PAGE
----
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Critics for major indexing service

The main task of scientific journals is publishing highly impactful articles in their field. However, publishing is not free. Financial pressure can be found from the operating submission system, article review process, editing the accepted articles, etc. The classic article has a subscription-based model, which readers pay to view. Although large companies save money by distributing labor-intensive work to the low- and middle-income countries, small regional publishers cannot endure this increase in publication fees. Accordingly, except for a few publishers, most publishers select an open-access model as their publication model. Now, only rich people can submit their work for publication to a scientific journal. At a glance, this is not fair; a big company gives a waiver for a submission from underdeveloped countries. While this is fine, the number of submissions from these countries is limited and the general quality of articles is not good enough. Thus, most editors still rely on submissions from qualified scientists, but not all of these scientists are rich. Accordingly, the article processing charge (APC) should be paid by public funds, universities, or academic societies. Otherwise, these parties will not have a chance for publication.

The article indexing service shows its power at this point. In the case of Korea, most universities support the APC only for articles published in Scientific Citation Index Expanded (SCIE) journals (operated by Clarivate Analytics). Some universities also pay for the articles indexed by Scopus (operated by Elsevier). Therefore, the editor should try their best to index their journal to one of these services. Otherwise, the number of submissions will not increase. As the importance of indexing increases, the transparency of selecting criteria is also important for maintaining the authority of the indexing services. Three years ago, the following reason for rejection was suggested by a famous indexing service: “It is a great pity that the society was advised to drop the word Korean from the title, as this gave the journal a very clear geographic distinction and discriminator from other journals, which it has now lost.” Even though we removed “Korean” from the title, I do not believe this decision damaged the quality of our journal. If this is the main reason for rejection, we will not have a second chance until correcting our journal title. This can be evidence that politics intervened in this decision process, even in major indexing services. In the case of Clarivate Analytics, the service did not communicate with the editor, who is mainly responsible for the quality control of the journal. Although Maxillofacial Plastic and Reconstructive Surgery (MPRS) has been indexed by the Emerging Sources Citation Index (ESCI), I have not received a single mail from Clarivate Analytics for the background of this decision. If the editor does not know the weakness of their journal, there will be no way to improve the journal.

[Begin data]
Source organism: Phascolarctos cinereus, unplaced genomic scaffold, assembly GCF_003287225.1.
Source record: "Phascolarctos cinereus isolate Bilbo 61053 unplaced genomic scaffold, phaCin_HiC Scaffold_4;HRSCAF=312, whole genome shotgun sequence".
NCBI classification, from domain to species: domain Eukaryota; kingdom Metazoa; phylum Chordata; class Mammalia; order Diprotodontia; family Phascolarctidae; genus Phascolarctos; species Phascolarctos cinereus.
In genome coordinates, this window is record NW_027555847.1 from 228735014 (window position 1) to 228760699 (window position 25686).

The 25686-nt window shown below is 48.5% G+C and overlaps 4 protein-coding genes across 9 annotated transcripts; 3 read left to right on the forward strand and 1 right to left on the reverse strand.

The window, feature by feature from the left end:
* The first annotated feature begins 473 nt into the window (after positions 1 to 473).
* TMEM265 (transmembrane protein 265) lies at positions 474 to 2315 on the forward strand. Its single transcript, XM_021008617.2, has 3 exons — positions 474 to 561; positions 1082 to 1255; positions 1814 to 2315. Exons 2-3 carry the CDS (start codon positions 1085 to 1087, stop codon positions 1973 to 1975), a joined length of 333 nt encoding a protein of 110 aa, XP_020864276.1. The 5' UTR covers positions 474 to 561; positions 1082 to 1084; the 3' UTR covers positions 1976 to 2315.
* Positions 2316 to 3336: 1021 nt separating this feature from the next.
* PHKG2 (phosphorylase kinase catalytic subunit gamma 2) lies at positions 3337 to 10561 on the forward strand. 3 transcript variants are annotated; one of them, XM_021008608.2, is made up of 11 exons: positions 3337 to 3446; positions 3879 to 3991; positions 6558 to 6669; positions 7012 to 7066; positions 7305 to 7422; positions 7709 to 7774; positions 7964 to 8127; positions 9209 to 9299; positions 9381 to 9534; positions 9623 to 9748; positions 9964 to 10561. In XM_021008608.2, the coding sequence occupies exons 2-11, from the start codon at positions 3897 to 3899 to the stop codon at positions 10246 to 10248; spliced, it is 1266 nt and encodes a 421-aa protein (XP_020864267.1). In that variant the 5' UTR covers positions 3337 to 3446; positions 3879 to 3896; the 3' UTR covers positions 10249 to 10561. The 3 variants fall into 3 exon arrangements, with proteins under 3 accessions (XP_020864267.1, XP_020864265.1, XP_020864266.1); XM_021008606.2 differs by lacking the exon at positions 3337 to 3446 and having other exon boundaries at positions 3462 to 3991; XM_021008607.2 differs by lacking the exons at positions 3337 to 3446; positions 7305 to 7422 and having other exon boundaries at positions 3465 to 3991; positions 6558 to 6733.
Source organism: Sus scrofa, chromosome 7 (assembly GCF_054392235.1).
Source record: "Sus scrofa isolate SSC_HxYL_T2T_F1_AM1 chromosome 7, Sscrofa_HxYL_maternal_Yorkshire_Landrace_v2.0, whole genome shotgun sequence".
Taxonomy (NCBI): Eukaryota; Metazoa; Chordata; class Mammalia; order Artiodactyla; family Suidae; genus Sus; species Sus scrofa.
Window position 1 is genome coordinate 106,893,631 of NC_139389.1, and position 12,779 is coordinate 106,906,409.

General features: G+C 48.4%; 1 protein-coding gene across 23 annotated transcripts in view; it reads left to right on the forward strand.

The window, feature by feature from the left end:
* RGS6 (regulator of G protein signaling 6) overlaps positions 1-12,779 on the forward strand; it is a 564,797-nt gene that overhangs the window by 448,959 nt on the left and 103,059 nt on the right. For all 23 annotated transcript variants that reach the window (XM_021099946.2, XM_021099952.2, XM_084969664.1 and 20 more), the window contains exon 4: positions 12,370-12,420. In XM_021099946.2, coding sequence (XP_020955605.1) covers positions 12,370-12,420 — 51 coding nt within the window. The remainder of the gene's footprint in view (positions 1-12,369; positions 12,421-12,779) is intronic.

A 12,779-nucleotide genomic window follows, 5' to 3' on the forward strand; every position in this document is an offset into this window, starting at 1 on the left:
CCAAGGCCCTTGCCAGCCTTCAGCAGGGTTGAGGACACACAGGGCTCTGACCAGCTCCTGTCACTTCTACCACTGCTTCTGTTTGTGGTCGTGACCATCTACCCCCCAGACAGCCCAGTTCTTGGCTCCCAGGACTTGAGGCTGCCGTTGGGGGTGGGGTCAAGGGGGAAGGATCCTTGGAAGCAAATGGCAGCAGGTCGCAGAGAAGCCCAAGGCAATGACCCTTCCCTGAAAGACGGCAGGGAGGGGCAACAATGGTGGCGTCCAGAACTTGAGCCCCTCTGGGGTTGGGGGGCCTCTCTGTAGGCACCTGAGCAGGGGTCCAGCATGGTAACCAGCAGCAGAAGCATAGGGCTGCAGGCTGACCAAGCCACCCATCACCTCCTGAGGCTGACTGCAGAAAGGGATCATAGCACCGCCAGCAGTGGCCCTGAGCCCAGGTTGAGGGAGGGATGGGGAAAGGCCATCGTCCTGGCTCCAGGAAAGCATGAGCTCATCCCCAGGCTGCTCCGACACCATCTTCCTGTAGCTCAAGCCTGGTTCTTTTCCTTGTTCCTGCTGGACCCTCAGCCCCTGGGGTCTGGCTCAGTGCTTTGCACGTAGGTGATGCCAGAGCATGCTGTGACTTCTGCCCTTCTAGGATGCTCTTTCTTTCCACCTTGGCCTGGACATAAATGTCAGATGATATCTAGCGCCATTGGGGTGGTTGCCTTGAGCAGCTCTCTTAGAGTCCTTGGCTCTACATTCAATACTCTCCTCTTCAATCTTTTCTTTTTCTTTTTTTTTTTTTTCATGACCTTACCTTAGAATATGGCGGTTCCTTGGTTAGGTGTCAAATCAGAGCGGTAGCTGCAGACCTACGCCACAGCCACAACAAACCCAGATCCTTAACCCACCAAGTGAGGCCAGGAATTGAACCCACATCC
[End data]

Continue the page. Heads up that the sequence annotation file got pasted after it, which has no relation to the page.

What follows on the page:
Recently, Clarivate Analytics launched the “Journal Citation Indicator (JCI)” for evaluating both SCIE and ESCI titles. It looks like a wonderful trial and can be the first step for a fair comparison among titles. Fair competition should not be the motto exclusively for the sports game only. Some titles have extremely low impact, but still, stay in the SCIE. Without political consideration, this is poorly explained. Most major indexing services asked for a new journal to be included as the first or the second quartiles (Q1 or Q2) in terms of citations. However, it is unclear whether it should be positioned just once or should be positioned serially. There has been up and down in the citation number of indexed journals. If only new born journals should keep their status as Q1 or Q2, it should be unfair. According to JCI, MPRS has been ranked 62nd in 2019 and the 80th in 2020 among the category of the Dentistry, Oral Surgery & Medicine. It was the 1st-ranked journal among the ESCI indexed titles in this category in 2019 and the 6th ranked in 2020. The number of titles in this category was 163 including 13 new titles in 2020.

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Correspondence to Seong-Gon Kim.

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Kim, SG. Critics for major indexing service. Maxillofac Plast Reconstr Surg 43, 32 (2021). https://doi.org/10.1186/s40902-021-00321-7

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